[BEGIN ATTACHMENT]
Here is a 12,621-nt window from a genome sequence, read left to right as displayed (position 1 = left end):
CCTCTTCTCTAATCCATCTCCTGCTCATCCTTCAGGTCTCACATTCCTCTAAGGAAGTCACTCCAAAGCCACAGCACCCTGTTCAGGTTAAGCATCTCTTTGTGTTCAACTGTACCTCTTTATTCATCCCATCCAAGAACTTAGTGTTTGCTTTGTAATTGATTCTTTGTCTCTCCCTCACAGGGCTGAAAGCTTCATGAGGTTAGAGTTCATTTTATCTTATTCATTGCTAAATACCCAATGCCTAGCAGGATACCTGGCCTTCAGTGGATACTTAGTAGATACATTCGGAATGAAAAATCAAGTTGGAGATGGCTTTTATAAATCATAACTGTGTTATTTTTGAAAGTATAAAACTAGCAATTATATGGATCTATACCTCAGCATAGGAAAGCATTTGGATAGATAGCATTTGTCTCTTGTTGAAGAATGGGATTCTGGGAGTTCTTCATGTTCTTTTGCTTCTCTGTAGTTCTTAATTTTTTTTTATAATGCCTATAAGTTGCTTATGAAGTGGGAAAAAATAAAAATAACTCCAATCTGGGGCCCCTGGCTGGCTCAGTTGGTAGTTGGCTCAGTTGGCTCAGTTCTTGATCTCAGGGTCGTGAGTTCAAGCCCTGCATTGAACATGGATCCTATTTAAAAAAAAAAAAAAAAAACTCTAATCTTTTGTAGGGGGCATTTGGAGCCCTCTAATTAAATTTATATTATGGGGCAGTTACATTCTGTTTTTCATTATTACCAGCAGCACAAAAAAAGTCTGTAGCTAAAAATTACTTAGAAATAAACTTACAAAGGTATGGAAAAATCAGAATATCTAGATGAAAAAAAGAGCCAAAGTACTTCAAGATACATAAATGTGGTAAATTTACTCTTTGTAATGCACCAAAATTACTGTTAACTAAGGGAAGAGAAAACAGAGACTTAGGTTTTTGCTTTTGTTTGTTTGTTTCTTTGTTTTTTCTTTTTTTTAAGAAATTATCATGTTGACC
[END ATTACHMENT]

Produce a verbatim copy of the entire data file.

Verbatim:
Here is a 12,621-nt window from a genome sequence, read left to right as displayed (position 1 = left end):
CCTCTTCTCTAATCCATCTCCTGCTCATCCTTCAGGTCTCACATTCCTCTAAGGAAGTCACTCCAAAGCCACAGCACCCTGTTCAGGTTAAGCATCTCTTTGTGTTCAACTGTACCTCTTTATTCATCCCATCCAAGAACTTAGTGTTTGCTTTGTAATTGATTCTTTGTCTCTCCCTCACAGGGCTGAAAGCTTCATGAGGTTAGAGTTCATTTTATCTTATTCATTGCTAAATACCCAATGCCTAGCAGGATACCTGGCCTTCAGTGGATACTTAGTAGATACATTCGGAATGAAAAATCAAGTTGGAGATGGCTTTTATAAATCATAACTGTGTTATTTTTGAAAGTATAAAACTAGCAATTATATGGATCTATACCTCAGCATAGGAAAGCATTTGGATAGATAGCATTTGTCTCTTGTTGAAGAATGGGATTCTGGGAGTTCTTCATGTTCTTTTGCTTCTCTGTAGTTCTTAATTTTTTTTTATAATGCCTATAAGTTGCTTATGAAGTGGGAAAAAATAAAAATAACTCCAATCTGGGGCCCCTGGCTGGCTCAGTTGGTAGTTGGCTCAGTTGGCTCAGTTCTTGATCTCAGGGTCGTGAGTTCAAGCCCTGCATTGAACATGGATCCTATTTAAAAAAAAAAAAAAAAAACTCTAATCTTTTGTAGGGGGCATTTGGAGCCCTCTAATTAAATTTATATTATGGGGCAGTTACATTCTGTTTTTCATTATTACCAGCAGCACAAAAAAAGTCTGTAGCTAAAAATTACTTAGAAATAAACTTACAAAGGTATGGAAAAATCAGAATATCTAGATGAAAAAAAGAGCCAAAGTACTTCAAGATACATAAATGTGGTAAATTTACTCTTTGTAATGCACCAAAATTACTGTTAACTAAGGGAAGAGAAAACAGAGACTTAGGTTTTTGCTTTTGTTTGTTTGTTTCTTTGTTTTTTCTTTTTTTTAAGAAATTATCATGTTGACC